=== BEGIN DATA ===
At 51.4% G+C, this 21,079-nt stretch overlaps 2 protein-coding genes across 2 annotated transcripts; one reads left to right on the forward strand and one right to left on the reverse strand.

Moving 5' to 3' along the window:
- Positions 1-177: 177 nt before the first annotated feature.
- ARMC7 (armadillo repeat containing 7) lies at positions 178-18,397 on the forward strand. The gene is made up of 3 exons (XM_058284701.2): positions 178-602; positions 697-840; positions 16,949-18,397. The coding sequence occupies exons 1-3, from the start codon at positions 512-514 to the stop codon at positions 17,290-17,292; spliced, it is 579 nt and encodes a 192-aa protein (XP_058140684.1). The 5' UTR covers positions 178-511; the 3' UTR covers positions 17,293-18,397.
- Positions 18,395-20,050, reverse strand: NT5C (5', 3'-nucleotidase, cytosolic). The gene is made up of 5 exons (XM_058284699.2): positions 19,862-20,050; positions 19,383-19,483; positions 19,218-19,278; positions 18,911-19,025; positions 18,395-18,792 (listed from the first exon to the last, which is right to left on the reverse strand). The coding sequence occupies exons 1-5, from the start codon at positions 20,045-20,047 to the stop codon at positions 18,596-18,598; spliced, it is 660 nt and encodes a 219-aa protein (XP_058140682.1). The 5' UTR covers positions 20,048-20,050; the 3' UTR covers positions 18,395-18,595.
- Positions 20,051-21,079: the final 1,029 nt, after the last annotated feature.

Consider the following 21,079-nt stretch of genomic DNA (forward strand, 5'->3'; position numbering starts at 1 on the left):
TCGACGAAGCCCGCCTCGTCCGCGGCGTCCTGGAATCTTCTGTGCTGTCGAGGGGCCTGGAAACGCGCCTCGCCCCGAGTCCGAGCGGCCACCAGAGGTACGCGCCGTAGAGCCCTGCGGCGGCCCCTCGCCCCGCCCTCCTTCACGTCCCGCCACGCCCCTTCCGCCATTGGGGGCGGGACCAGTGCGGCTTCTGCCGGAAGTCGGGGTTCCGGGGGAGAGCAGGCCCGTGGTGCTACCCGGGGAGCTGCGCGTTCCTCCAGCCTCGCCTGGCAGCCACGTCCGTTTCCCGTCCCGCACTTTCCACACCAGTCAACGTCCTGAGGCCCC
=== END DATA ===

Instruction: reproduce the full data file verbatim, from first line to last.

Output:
At 51.4% G+C, this 21,079-nt stretch overlaps 2 protein-coding genes across 2 annotated transcripts; one reads left to right on the forward strand and one right to left on the reverse strand.

Moving 5' to 3' along the window:
- Positions 1-177: 177 nt before the first annotated feature.
- ARMC7 (armadillo repeat containing 7) lies at positions 178-18,397 on the forward strand. The gene is made up of 3 exons (XM_058284701.2): positions 178-602; positions 697-840; positions 16,949-18,397. The coding sequence occupies exons 1-3, from the start codon at positions 512-514 to the stop codon at positions 17,290-17,292; spliced, it is 579 nt and encodes a 192-aa protein (XP_058140684.1). The 5' UTR covers positions 178-511; the 3' UTR covers positions 17,293-18,397.
- Positions 18,395-20,050, reverse strand: NT5C (5', 3'-nucleotidase, cytosolic). The gene is made up of 5 exons (XM_058284699.2): positions 19,862-20,050; positions 19,383-19,483; positions 19,218-19,278; positions 18,911-19,025; positions 18,395-18,792 (listed from the first exon to the last, which is right to left on the reverse strand). The coding sequence occupies exons 1-5, from the start codon at positions 20,045-20,047 to the stop codon at positions 18,596-18,598; spliced, it is 660 nt and encodes a 219-aa protein (XP_058140682.1). The 5' UTR covers positions 20,048-20,050; the 3' UTR covers positions 18,395-18,595.
- Positions 20,051-21,079: the final 1,029 nt, after the last annotated feature.

Consider the following 21,079-nt stretch of genomic DNA (forward strand, 5'->3'; position numbering starts at 1 on the left):
TCGACGAAGCCCGCCTCGTCCGCGGCGTCCTGGAATCTTCTGTGCTGTCGAGGGGCCTGGAAACGCGCCTCGCCCCGAGTCCGAGCGGCCACCAGAGGTACGCGCCGTAGAGCCCTGCGGCGGCCCCTCGCCCCGCCCTCCTTCACGTCCCGCCACGCCCCTTCCGCCATTGGGGGCGGGACCAGTGCGGCTTCTGCCGGAAGTCGGGGTTCCGGGGGAGAGCAGGCCCGTGGTGCTACCCGGGGAGCTGCGCGTTCCTCCAGCCTCGCCTGGCAGCCACGTCCGTTTCCCGTCCCGCACTTTCCACACCAGTCAACGTCCTGAGGCCCC